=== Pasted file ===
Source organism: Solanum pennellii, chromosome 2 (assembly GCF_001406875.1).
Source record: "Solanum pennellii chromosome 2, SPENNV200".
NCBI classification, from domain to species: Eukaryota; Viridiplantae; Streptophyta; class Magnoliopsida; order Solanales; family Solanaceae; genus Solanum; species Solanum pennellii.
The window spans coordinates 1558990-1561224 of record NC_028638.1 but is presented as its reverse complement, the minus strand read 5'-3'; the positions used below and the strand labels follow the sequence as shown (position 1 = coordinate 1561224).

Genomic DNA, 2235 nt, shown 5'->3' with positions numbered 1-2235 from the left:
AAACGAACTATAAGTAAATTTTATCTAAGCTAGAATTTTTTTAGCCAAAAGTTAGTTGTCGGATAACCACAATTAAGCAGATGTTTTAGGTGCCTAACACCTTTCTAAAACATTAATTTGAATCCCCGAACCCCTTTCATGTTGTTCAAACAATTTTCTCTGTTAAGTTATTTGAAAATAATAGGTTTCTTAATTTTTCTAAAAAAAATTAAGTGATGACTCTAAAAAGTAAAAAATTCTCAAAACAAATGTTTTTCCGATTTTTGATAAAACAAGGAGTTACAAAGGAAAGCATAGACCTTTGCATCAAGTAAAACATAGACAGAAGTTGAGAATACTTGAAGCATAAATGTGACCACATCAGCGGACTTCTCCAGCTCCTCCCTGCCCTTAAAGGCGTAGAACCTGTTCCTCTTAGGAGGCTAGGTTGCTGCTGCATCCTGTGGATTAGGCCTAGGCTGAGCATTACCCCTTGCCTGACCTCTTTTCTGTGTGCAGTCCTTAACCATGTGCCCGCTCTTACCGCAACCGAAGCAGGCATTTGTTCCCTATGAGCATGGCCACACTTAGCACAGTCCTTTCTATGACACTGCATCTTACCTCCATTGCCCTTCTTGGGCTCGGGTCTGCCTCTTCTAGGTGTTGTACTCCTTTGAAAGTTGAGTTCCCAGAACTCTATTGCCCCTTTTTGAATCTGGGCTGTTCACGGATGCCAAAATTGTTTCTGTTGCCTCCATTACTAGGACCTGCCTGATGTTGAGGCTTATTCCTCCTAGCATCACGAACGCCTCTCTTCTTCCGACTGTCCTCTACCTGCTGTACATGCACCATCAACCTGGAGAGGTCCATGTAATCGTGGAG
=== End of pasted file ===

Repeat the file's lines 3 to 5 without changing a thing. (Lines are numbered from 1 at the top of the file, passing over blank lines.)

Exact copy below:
NCBI classification, from domain to species: Eukaryota; Viridiplantae; Streptophyta; class Magnoliopsida; order Solanales; family Solanaceae; genus Solanum; species Solanum pennellii.
The window spans coordinates 1558990-1561224 of record NC_028638.1 but is presented as its reverse complement, the minus strand read 5'-3'; the positions used below and the strand labels follow the sequence as shown (position 1 = coordinate 1561224).

Genomic DNA, 2235 nt, shown 5'->3' with positions numbered 1-2235 from the left: